They are demanding and don’t accept mediocracy, but they have no problem to pay extra for excellence. They often try to avoid big airports if there is an alternative nearby. It is simply because they want to avoid masses and like things fast and easy. Their flight crews are the same, they want fast access to where their aircraft is parked. Grand Case has the advantage that it provides the ground handling services and the fueling. All the services are provided by one company, the airport. This aviation segment is lucrative for the airport, because it takes no more than two persons for the handling of the aircraft. Smaller airports can provide fast and exemplary high-quality services when managed well. Those are all points where Grand Case can make a difference and develop a form of uniqueness.

As stated in beginning, the growth of a region may depend on the development of its airport. It cannot come from the airport alone. The region has to develop in a synchronal way. If one has an airport that stands out as business airport or as airport servicing St.Martin as a ‘destination élitaire’, the surroundings have to follow suit and serve the needs accordingly. St.Martin has the potential but also some shortcomings.

The unique property “La Belle Creole” that was a five-star resort devastated by hurricane Luis is still not redeveloped and is an eyesore. It could be developed into a five-star hotel/resort complex and residences. A development that attracts the wealthy upper-class who arrive with their private jets. Not only do they contribute more to the economy because they spend more, but they also expect the services of qualified service staff or providers which results in well-paid employment. Who can be against that? There may be reasons why the property has not been restored yet. One would tend to say that it needs a ‘mover-and-shaker’ to get things going. There is an amount 35 million published. Just think! Serious investors expect a 10-15% return of investment. That means that with every progressing year that there is no operational activity, someone loses 3.5 – 5.3 million annually of not realized return of investment. And St.Martin loses out on opportunities and significant contributions to its economy. Now, it is a ‘loose-loose’ situation that needs to be turned into a ‘win-win’ situation.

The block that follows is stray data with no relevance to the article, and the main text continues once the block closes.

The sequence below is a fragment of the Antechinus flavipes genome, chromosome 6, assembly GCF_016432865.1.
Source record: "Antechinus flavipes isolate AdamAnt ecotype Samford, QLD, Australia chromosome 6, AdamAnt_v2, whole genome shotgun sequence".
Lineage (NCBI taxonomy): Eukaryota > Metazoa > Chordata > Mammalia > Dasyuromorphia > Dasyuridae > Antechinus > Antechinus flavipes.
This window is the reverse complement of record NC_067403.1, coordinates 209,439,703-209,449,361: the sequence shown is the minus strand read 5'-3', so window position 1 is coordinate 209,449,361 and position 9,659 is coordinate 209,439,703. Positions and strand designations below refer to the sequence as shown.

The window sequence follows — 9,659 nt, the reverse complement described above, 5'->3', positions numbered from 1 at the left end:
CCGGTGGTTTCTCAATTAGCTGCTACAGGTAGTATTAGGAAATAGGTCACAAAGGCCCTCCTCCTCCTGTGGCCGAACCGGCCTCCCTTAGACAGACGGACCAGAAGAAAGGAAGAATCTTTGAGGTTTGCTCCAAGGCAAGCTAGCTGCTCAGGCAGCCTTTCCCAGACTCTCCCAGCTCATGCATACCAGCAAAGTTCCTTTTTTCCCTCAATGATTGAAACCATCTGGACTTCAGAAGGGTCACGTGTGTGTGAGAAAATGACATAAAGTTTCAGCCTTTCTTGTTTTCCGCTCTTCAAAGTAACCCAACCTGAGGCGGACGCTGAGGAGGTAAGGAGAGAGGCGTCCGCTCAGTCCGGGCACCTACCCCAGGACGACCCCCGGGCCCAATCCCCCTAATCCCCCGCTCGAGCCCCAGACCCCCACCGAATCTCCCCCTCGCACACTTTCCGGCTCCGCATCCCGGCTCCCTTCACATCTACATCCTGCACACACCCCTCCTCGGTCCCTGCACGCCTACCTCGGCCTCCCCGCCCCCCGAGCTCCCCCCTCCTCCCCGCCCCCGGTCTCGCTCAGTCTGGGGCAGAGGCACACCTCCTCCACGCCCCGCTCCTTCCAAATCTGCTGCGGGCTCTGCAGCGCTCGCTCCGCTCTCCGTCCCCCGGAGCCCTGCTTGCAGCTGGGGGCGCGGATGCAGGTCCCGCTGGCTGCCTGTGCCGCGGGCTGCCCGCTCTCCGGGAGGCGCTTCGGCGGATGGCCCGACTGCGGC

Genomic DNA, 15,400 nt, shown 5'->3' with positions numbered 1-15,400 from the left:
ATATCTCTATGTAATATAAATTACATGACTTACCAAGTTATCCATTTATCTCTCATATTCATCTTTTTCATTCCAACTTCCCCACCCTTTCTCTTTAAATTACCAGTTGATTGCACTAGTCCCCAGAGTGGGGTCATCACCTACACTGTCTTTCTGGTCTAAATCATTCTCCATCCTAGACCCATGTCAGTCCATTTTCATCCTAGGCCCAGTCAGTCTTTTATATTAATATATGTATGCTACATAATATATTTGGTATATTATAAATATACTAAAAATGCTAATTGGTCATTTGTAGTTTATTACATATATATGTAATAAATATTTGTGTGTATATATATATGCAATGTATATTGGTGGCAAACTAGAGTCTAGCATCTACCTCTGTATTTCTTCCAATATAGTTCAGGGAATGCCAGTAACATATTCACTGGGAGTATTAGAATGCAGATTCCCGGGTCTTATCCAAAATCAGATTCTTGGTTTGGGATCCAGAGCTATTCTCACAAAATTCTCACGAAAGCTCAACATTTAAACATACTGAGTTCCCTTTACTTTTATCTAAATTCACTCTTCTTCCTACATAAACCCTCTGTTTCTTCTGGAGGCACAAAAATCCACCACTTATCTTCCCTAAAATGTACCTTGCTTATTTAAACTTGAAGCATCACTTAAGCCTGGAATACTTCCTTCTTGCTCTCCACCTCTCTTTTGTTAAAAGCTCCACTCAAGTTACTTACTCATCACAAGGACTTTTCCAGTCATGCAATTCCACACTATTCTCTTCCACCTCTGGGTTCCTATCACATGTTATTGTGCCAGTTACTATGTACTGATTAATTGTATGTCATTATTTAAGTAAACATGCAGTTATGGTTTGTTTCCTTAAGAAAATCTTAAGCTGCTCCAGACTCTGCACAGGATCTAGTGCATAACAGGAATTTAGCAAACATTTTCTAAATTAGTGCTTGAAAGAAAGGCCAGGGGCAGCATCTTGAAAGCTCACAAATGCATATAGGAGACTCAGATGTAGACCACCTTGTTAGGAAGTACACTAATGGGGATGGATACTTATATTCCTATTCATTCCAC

It would go too far to further get into details of how the collectivity, its business community and tourism segment should plan, act and develop. The objective here is to provide food for thought with regard to the airport development. Realism? I’ve been there. I was in charge of business aviation development for an underdog airport in Switzerland that had Zurich International Airport as its rival. Yet, I was able to make the underdog the preferred airport of the operator of the largest fleet of business jets (140) in Europe. Although the odds where against me, I was able to make a turnaround and the airport received more revenue from business jets than from commercial scheduled traffic without losing any of the latter, but rather by increasing business aviation traffic. But, this is not about me, it is about the potential of Grand Case airport and St.Martin and creating a synchronized plan of action.

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Cdr. Bud Slabbaert is the chairman and initiator of the annual Caribbean Aviation Meetup conferences that will be held June 11-13 on St.Maarten/St.Martin. This 4th annual international results and solution- oriented event brings airlift stakeholders from both aviation and tourism industry, as well as government authorities together. Mr. Slabbaert’s background is accentuated by aviation business development, strategic communication, and journalism